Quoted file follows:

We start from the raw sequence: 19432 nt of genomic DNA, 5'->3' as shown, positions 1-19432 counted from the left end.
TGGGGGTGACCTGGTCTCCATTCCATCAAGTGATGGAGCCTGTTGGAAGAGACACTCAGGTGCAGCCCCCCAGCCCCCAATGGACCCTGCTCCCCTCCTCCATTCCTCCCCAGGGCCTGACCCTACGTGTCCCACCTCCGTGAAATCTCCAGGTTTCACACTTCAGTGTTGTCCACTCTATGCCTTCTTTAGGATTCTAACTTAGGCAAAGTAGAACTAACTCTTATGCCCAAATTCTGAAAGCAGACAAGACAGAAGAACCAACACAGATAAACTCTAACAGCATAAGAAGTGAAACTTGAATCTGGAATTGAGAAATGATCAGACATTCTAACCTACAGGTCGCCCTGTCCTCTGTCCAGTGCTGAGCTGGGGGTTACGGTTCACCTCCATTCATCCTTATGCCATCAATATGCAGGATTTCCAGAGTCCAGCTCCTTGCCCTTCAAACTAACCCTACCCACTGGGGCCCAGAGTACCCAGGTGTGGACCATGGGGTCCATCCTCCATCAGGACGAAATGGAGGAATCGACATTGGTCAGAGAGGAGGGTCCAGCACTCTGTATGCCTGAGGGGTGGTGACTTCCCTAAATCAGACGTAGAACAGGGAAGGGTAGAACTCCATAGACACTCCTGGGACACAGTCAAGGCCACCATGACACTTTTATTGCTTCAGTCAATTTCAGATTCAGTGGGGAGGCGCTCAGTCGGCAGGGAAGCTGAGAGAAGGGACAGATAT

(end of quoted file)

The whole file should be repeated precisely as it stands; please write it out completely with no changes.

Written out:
We start from the raw sequence: 19432 nt of genomic DNA, 5'->3' as shown, positions 1-19432 counted from the left end.
TGGGGGTGACCTGGTCTCCATTCCATCAAGTGATGGAGCCTGTTGGAAGAGACACTCAGGTGCAGCCCCCCAGCCCCCAATGGACCCTGCTCCCCTCCTCCATTCCTCCCCAGGGCCTGACCCTACGTGTCCCACCTCCGTGAAATCTCCAGGTTTCACACTTCAGTGTTGTCCACTCTATGCCTTCTTTAGGATTCTAACTTAGGCAAAGTAGAACTAACTCTTATGCCCAAATTCTGAAAGCAGACAAGACAGAAGAACCAACACAGATAAACTCTAACAGCATAAGAAGTGAAACTTGAATCTGGAATTGAGAAATGATCAGACATTCTAACCTACAGGTCGCCCTGTCCTCTGTCCAGTGCTGAGCTGGGGGTTACGGTTCACCTCCATTCATCCTTATGCCATCAATATGCAGGATTTCCAGAGTCCAGCTCCTTGCCCTTCAAACTAACCCTACCCACTGGGGCCCAGAGTACCCAGGTGTGGACCATGGGGTCCATCCTCCATCAGGACGAAATGGAGGAATCGACATTGGTCAGAGAGGAGGGTCCAGCACTCTGTATGCCTGAGGGGTGGTGACTTCCCTAAATCAGACGTAGAACAGGGAAGGGTAGAACTCCATAGACACTCCTGGGACACAGTCAAGGCCACCATGACACTTTTATTGCTTCAGTCAATTTCAGATTCAGTGGGGAGGCGCTCAGTCGGCAGGGAAGCTGAGAGAAGGGACAGATAT